"Kevin had no insight into his condition. When questioned about the effects of the accident, he would mention his physical injuries but maintained that his mind was sound. He was convinced that he was ready to go back to work. When asked why he had not done so, he would say that he did not feel like it, or that he had been busy doing other things. Eventually Kevin was encouraged to spend a few hours a day in his old office, engaged in various cognitive exercises designed to help his recovery. He enjoyed going to the office and chatting with his old colleagues. His sense was that he was 'back to work' -- despite the fact that the way he spent his time in the office bore little similarity with his activities before the accident.

 

"Kevin's mind was astoundingly concrete. When I once said that it was time to repeat the CAT (computerized axial tomography) scan, this was met with genuine puzzlement. Why the CAT scan, Kevin marveled, if after all he had been hurt by a horse, not a cat?"

 

There are great insights here into more general behavior as well. Here is how Goldberg begins his right-on-target discussion of attention deficit disorder: "If one were to run a 'disease of the decade' contest, attention deficit disorder (ADD) and attention deficit/hyperactivity disorder (ADHD) would be among the plausible contenders. At the close of the twentieth century and the beginning of the twenty-first, the diagnosis is made generously and casually, often with little understanding of the underlying mechanisms, and sometimes with none at all. Parents actively seek the ADD diagnosis for their children to explain their school failures, and adults seek it for themselves to explain their life failures. It is not uncommon for a patient to ask the doctor 'to diagnose my ADD.' The proposition, of course, is utterly oxymoronic, about as sensible as asking: 'What is the color of my green sweater?' But many doctors oblige, and those who do not often run the risk of losing their patients to those who do (it happened to me). It is not unheard of for a patient to shop for a doctor until the magic diagnosis is obtained.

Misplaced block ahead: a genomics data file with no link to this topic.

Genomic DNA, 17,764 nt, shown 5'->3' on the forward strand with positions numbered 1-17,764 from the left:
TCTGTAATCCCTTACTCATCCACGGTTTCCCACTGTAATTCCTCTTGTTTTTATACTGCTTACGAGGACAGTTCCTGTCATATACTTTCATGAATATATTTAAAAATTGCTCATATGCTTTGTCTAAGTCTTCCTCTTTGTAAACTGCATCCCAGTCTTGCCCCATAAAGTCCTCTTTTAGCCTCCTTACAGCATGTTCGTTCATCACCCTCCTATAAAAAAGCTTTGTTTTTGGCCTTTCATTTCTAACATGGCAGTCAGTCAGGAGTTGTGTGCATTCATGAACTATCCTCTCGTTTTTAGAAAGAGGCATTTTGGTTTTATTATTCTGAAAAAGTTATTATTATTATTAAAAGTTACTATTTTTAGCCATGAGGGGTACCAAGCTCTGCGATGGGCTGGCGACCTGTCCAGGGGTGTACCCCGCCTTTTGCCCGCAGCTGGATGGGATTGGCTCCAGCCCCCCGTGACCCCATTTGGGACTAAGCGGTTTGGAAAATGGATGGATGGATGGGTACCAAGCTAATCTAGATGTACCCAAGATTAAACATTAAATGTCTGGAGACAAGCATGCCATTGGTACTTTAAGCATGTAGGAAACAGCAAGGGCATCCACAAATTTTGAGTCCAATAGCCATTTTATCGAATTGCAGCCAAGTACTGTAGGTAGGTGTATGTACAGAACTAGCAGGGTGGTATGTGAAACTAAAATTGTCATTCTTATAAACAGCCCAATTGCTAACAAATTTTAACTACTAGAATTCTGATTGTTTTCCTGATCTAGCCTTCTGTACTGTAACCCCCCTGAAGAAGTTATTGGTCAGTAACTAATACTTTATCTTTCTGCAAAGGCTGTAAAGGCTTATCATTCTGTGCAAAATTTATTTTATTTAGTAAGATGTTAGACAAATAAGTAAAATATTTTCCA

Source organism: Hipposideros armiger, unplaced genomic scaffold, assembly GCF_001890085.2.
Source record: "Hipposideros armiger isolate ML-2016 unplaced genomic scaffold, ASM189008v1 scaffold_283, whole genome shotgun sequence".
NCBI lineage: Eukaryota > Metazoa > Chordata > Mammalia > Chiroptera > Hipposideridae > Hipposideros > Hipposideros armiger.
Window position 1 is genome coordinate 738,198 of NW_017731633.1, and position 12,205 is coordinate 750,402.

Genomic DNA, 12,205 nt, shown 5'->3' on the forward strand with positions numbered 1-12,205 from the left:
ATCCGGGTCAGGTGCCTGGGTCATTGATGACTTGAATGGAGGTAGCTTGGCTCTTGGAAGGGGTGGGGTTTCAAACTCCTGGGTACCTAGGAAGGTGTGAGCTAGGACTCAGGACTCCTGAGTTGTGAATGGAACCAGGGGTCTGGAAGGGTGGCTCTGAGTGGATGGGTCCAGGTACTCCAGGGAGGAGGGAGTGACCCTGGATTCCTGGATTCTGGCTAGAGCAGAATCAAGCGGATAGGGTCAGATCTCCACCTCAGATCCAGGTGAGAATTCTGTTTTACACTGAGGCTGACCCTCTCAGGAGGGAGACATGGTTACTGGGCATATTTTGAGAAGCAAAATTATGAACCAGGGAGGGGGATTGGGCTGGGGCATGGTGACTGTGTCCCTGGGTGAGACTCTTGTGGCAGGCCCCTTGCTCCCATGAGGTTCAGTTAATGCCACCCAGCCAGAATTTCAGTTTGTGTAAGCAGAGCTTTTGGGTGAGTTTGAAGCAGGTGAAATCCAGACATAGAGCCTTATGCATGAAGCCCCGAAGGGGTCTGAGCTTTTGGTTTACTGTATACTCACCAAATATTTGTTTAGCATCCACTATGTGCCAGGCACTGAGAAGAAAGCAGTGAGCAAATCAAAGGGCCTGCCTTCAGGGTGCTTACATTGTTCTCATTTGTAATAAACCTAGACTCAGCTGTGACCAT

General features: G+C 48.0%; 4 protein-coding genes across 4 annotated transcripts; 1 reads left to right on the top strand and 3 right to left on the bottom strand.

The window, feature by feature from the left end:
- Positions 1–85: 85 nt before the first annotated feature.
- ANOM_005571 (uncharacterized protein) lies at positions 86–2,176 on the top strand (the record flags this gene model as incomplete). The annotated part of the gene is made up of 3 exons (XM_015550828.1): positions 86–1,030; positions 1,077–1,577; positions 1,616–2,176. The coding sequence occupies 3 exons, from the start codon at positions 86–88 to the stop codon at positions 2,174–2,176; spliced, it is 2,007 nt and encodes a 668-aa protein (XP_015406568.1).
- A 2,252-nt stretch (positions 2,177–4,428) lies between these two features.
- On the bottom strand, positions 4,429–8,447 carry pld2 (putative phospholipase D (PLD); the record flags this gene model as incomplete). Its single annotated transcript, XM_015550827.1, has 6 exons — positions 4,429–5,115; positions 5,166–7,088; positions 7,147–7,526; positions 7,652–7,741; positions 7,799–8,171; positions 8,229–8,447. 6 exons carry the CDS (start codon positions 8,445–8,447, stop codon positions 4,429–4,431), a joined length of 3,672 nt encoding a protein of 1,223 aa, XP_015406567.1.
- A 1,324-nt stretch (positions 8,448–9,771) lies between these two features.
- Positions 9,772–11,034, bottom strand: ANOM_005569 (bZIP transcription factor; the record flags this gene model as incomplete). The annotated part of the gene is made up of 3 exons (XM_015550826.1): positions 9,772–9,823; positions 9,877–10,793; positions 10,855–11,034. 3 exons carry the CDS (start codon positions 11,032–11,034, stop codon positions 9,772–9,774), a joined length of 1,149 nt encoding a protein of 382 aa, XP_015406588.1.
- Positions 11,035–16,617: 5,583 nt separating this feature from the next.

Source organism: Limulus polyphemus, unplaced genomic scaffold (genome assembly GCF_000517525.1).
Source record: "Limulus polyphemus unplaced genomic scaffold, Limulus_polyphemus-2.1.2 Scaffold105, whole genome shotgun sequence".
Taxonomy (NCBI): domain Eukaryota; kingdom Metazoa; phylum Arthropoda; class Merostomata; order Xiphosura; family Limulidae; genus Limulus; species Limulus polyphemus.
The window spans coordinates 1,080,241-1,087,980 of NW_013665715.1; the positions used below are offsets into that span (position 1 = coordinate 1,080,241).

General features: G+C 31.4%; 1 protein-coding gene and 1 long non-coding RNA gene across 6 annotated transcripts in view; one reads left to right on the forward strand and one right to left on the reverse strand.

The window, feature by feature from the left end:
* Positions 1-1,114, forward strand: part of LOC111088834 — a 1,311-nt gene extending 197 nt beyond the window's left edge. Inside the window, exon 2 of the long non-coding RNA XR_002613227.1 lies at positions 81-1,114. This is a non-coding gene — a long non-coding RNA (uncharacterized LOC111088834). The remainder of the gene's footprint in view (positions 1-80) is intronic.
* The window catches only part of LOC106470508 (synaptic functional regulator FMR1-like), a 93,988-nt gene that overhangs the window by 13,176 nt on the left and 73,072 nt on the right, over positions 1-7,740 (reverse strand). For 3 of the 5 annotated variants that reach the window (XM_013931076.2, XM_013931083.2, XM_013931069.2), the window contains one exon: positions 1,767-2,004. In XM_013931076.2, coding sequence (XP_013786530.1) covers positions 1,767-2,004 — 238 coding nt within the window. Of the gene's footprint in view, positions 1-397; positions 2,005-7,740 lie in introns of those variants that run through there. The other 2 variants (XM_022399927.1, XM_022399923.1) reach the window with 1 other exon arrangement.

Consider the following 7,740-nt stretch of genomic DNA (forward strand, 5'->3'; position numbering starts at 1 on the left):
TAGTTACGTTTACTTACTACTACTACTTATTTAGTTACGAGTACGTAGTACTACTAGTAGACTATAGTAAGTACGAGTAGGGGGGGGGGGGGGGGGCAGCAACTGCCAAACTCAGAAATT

"When a diagnosis is not merely suffered but sought, clearly we have more than a clinical disorder. We have a social phenomenon."

 

And here is a little of what he has to say -- good news and bad -- about senility: "A preordained, inexorable progression toward 'senility' is a myth. This is the good news. The bad news is that while not inevitable, dementias are very common. Alzheimer's type dementia is the most common among them, accounting for more than 50% of all dementias. By the age of 65, more than 10% of the population is afflicted with one form of dementia or another. According to the American Medical Association, by the age of 85, some 35% to 45% of people have it to at least some degree. It is estimated that dementias are likely the fourth or fifth most common cause of death in the United States.

 

But Goldberg offers support for the idea that stimulation of the brain is good for us -- that old concept of the brain as a kind of muscle to be trained that was long discharged as nonsense by behavioral psychologists: "Animal studies show that improvement of 'brain power' through cognitive activation is more than a fantasy. Scientists at the famed Salk Institute for Biological Studies in southern California examined the effects of enriched environment in adult mice. They found that mice placed in cages filled with wheels, tunnels, and various toys developed up to 15% more neural cells than the mice left in standard cages. The 'stimulated' mice also did better than their 'unstimulated' counterparts on various tests of 'mouse intelligence.' They were able to learn mazes better and faster...."

 

And we too gain: "British neuroscientists reported a finding that, even a few years earlier, would have been dismissed as a neurological impossibility. They scanned the brains of 16 London taxi drivers and compared them with the brains of 50 control subjects. The taxi drivers, who in the course of their work develop an intricate mental map of their huge metropolis, had larger posterior hippocampi. Furthermore, the greater the number of years spent on the job, the larger the hippocampi were in individual drivers. Not surprisingly, the hippocampi are presumed to be involved in spatial learning and memory. This may very well be the first direct demonstration of a relationship between the size of a brain region and the environmental factors contributing to its use."

 

As I read this book, my mind kept harking back to that terrible end of "One Flew over the Cuckoo's Nest" with those patients sitting on a bench staring off into space after being subjected to supposedly curative pre-frontal lobotomies. This book represents a very different and certainly more balanced and instructive alternative to that early medical misdirection.-- Gerry Rising